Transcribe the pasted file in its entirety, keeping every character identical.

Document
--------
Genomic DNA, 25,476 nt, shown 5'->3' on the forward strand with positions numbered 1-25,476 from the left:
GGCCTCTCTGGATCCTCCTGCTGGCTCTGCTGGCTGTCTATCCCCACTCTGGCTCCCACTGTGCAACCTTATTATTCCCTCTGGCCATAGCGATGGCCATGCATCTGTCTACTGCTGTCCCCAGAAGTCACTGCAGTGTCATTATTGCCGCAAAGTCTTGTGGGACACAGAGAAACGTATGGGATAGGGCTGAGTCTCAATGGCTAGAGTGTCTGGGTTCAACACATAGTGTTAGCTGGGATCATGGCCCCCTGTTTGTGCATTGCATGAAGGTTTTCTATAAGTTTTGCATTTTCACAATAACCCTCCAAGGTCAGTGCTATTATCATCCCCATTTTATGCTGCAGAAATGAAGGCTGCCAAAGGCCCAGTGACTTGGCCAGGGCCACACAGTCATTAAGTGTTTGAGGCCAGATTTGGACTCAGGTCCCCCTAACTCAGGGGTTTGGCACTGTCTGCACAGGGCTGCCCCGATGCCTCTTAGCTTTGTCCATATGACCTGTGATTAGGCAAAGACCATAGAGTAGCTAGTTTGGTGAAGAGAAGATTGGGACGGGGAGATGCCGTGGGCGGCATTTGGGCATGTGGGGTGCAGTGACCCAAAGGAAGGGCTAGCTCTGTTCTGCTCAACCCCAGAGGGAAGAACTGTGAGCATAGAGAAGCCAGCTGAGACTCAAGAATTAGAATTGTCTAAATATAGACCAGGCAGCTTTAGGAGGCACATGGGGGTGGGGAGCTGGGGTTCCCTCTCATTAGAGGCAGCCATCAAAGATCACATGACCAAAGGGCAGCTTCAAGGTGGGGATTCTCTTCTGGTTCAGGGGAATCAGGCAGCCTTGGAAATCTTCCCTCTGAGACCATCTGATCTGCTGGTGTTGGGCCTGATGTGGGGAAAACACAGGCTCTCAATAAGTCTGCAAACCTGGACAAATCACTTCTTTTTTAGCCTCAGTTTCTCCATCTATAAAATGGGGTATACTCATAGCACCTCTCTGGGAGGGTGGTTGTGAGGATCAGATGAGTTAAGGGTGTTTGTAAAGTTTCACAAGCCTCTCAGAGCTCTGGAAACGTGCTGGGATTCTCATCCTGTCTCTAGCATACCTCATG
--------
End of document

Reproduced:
Genomic DNA, 25,476 nt, shown 5'->3' on the forward strand with positions numbered 1-25,476 from the left:
GGCCTCTCTGGATCCTCCTGCTGGCTCTGCTGGCTGTCTATCCCCACTCTGGCTCCCACTGTGCAACCTTATTATTCCCTCTGGCCATAGCGATGGCCATGCATCTGTCTACTGCTGTCCCCAGAAGTCACTGCAGTGTCATTATTGCCGCAAAGTCTTGTGGGACACAGAGAAACGTATGGGATAGGGCTGAGTCTCAATGGCTAGAGTGTCTGGGTTCAACACATAGTGTTAGCTGGGATCATGGCCCCCTGTTTGTGCATTGCATGAAGGTTTTCTATAAGTTTTGCATTTTCACAATAACCCTCCAAGGTCAGTGCTATTATCATCCCCATTTTATGCTGCAGAAATGAAGGCTGCCAAAGGCCCAGTGACTTGGCCAGGGCCACACAGTCATTAAGTGTTTGAGGCCAGATTTGGACTCAGGTCCCCCTAACTCAGGGGTTTGGCACTGTCTGCACAGGGCTGCCCCGATGCCTCTTAGCTTTGTCCATATGACCTGTGATTAGGCAAAGACCATAGAGTAGCTAGTTTGGTGAAGAGAAGATTGGGACGGGGAGATGCCGTGGGCGGCATTTGGGCATGTGGGGTGCAGTGACCCAAAGGAAGGGCTAGCTCTGTTCTGCTCAACCCCAGAGGGAAGAACTGTGAGCATAGAGAAGCCAGCTGAGACTCAAGAATTAGAATTGTCTAAATATAGACCAGGCAGCTTTAGGAGGCACATGGGGGTGGGGAGCTGGGGTTCCCTCTCATTAGAGGCAGCCATCAAAGATCACATGACCAAAGGGCAGCTTCAAGGTGGGGATTCTCTTCTGGTTCAGGGGAATCAGGCAGCCTTGGAAATCTTCCCTCTGAGACCATCTGATCTGCTGGTGTTGGGCCTGATGTGGGGAAAACACAGGCTCTCAATAAGTCTGCAAACCTGGACAAATCACTTCTTTTTTAGCCTCAGTTTCTCCATCTATAAAATGGGGTATACTCATAGCACCTCTCTGGGAGGGTGGTTGTGAGGATCAGATGAGTTAAGGGTGTTTGTAAAGTTTCACAAGCCTCTCAGAGCTCTGGAAACGTGCTGGGATTCTCATCCTGTCTCTAGCATACCTCATG